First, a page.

- It is important that your mentors recognize your potential, but they also need to be willing to acknowledge and share insights about behaviors or blind spots that could be creating roadblocks for you. You need realistic cheerleaders who will tell the truth, even if it’s unpleasant (as long as it is constructive). And believe me, if there aren’t some unpleasant insights–they probably aren’t telling you the truth.
- Finally, they are not there for you to have someone to whine to. Make your time with your mentor constructive. If you are not ready to consider their advice (especially if it’s corrective) or you are talking more than you are listening, re-think your approach.
After years of using the serial mentorship approach, I now have created what I like to call my personal board of mentors. This board is a group of business people that I greatly admire with a wide variety of experiences and skills. I have called upon their expertise and insights in a number of business and personal situations. Frankly, it would be hard to calculate the value this board has provided to me over the course of my career and I am certain I would not have achieved my current level of success without their support and encouragement.
It may not be important for you to have a mentor, but being mentored in some fashion is likely to be rewarding. However you go about it, getting advice and encouragement from credible, admirable, successful people can be an important part of your personal and career development. Whether you find a traditional mentor, a series of people that provide general mentorship or like me, you eventually have a board of mentors, these relationships can cultivate confidence, self-actualization, advocacy and, eventually, even lasting friendship.
Read all answers to the MPW Insider question: Why is it important to have a mentor?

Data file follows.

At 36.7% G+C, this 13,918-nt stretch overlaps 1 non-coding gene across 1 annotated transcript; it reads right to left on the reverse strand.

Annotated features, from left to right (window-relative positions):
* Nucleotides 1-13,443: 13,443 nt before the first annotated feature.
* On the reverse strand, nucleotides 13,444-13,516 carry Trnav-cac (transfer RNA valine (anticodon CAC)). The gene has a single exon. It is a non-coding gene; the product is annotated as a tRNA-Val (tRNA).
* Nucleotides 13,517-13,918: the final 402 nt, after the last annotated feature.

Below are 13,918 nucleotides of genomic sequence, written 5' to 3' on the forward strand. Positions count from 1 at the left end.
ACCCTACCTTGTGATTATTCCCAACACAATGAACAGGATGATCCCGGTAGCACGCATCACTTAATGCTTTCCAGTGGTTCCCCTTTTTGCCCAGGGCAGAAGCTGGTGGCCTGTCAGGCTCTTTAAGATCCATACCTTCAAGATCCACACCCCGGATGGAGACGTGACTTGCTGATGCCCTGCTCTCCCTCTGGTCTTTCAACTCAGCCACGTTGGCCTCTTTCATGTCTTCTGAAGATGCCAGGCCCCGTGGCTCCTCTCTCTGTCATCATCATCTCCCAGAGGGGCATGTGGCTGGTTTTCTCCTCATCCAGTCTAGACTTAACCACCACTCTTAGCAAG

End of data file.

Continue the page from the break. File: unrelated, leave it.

Are you qualified to be a mentor? by Sarah Watson, chief strategy officer of BBH N.Y.
Is mentoring necessary for career advancement? by Teresa Briggs, vice chairman and west region managing partner at Deloitte.
Do all employees benefit from having a mentor? by Dawn Zier, president and CEO of Nutrisystem.
4 things your boss won’t tell you (but a mentor will) by Penny Herscher CEO of FirstRain.
What qualities make a good (and bad) mentor? by Karen Tegan Padir, president of application development at Progress Software.
Why mentoring is unlike any other professional relationship by Jenni Luke, CEO of Step Up.
Why you don’t need a mentor to be successful by Beth Brooke-Marciniak, Global Vice Chair of Public Policy at Ernst & Young.
What qualities should you look for in a mentor? by Gay Gaddis, CEO and founder of T3.
4 things to consider before choosing a mentor by Camille Preston, founder of AIM Leadership.
The most important quality a mentor should have by Kathy Bloomgarden, CEO of Ruder Finn.
Why women are more likely to be mentors by Alyse Nelson, CEO and co-founder of Vital Voices Global Partnership.
3 reasons every employee needs a mentor by Sally Blount, Dean of Northwestern University’s Kellogg School of Management.
Why this AOL executive chooses her mentors — wisely by Allie Kline, CMO of AOL, Inc.